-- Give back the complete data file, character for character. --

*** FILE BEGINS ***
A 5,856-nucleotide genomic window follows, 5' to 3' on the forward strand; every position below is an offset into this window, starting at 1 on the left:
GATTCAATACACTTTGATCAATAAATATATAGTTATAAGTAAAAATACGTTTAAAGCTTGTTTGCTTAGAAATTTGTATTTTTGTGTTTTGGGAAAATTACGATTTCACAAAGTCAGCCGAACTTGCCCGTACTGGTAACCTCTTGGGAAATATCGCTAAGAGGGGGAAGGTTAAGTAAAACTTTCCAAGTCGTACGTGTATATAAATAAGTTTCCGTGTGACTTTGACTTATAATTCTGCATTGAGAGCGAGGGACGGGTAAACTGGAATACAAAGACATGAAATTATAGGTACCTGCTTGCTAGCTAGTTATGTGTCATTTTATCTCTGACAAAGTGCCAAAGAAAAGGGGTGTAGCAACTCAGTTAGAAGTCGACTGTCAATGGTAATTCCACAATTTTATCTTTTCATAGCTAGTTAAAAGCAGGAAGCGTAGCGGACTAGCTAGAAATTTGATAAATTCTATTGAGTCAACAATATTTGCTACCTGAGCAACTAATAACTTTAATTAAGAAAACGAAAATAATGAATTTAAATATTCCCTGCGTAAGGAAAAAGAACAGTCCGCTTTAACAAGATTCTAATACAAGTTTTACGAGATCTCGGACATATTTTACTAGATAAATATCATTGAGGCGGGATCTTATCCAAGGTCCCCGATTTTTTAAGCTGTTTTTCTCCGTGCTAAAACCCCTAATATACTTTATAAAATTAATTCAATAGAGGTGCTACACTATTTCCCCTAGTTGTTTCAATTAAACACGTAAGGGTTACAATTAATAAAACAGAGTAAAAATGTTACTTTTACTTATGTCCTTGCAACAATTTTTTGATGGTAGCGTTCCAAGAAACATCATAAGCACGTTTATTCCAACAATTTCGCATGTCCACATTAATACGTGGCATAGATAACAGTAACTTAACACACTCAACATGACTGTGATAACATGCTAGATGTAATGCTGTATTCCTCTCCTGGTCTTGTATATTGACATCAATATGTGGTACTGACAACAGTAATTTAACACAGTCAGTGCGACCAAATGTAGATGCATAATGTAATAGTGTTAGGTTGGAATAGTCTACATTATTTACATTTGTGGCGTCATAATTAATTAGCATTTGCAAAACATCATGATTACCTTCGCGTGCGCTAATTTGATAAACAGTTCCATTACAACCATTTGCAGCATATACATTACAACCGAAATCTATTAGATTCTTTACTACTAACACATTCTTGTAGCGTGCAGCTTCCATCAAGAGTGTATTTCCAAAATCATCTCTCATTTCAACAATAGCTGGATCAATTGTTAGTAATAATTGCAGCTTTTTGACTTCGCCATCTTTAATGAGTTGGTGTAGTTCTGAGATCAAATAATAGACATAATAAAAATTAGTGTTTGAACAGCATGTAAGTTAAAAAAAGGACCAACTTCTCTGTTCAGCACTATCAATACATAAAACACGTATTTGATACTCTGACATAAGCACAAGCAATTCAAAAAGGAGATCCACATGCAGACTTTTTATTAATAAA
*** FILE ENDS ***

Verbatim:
A 5,856-nucleotide genomic window follows, 5' to 3' on the forward strand; every position below is an offset into this window, starting at 1 on the left:
GATTCAATACACTTTGATCAATAAATATATAGTTATAAGTAAAAATACGTTTAAAGCTTGTTTGCTTAGAAATTTGTATTTTTGTGTTTTGGGAAAATTACGATTTCACAAAGTCAGCCGAACTTGCCCGTACTGGTAACCTCTTGGGAAATATCGCTAAGAGGGGGAAGGTTAAGTAAAACTTTCCAAGTCGTACGTGTATATAAATAAGTTTCCGTGTGACTTTGACTTATAATTCTGCATTGAGAGCGAGGGACGGGTAAACTGGAATACAAAGACATGAAATTATAGGTACCTGCTTGCTAGCTAGTTATGTGTCATTTTATCTCTGACAAAGTGCCAAAGAAAAGGGGTGTAGCAACTCAGTTAGAAGTCGACTGTCAATGGTAATTCCACAATTTTATCTTTTCATAGCTAGTTAAAAGCAGGAAGCGTAGCGGACTAGCTAGAAATTTGATAAATTCTATTGAGTCAACAATATTTGCTACCTGAGCAACTAATAACTTTAATTAAGAAAACGAAAATAATGAATTTAAATATTCCCTGCGTAAGGAAAAAGAACAGTCCGCTTTAACAAGATTCTAATACAAGTTTTACGAGATCTCGGACATATTTTACTAGATAAATATCATTGAGGCGGGATCTTATCCAAGGTCCCCGATTTTTTAAGCTGTTTTTCTCCGTGCTAAAACCCCTAATATACTTTATAAAATTAATTCAATAGAGGTGCTACACTATTTCCCCTAGTTGTTTCAATTAAACACGTAAGGGTTACAATTAATAAAACAGAGTAAAAATGTTACTTTTACTTATGTCCTTGCAACAATTTTTTGATGGTAGCGTTCCAAGAAACATCATAAGCACGTTTATTCCAACAATTTCGCATGTCCACATTAATACGTGGCATAGATAACAGTAACTTAACACACTCAACATGACTGTGATAACATGCTAGATGTAATGCTGTATTCCTCTCCTGGTCTTGTATATTGACATCAATATGTGGTACTGACAACAGTAATTTAACACAGTCAGTGCGACCAAATGTAGATGCATAATGTAATAGTGTTAGGTTGGAATAGTCTACATTATTTACATTTGTGGCGTCATAATTAATTAGCATTTGCAAAACATCATGATTACCTTCGCGTGCGCTAATTTGATAAACAGTTCCATTACAACCATTTGCAGCATATACATTACAACCGAAATCTATTAGATTCTTTACTACTAACACATTCTTGTAGCGTGCAGCTTCCATCAAGAGTGTATTTCCAAAATCATCTCTCATTTCAACAATAGCTGGATCAATTGTTAGTAATAATTGCAGCTTTTTGACTTCGCCATCTTTAATGAGTTGGTGTAGTTCTGAGATCAAATAATAGACATAATAAAAATTAGTGTTTGAACAGCATGTAAGTTAAAAAAAGGACCAACTTCTCTGTTCAGCACTATCAATACATAAAACACGTATTTGATACTCTGACATAAGCACAAGCAATTCAAAAAGGAGATCCACATGCAGACTTTTTATTAATAAA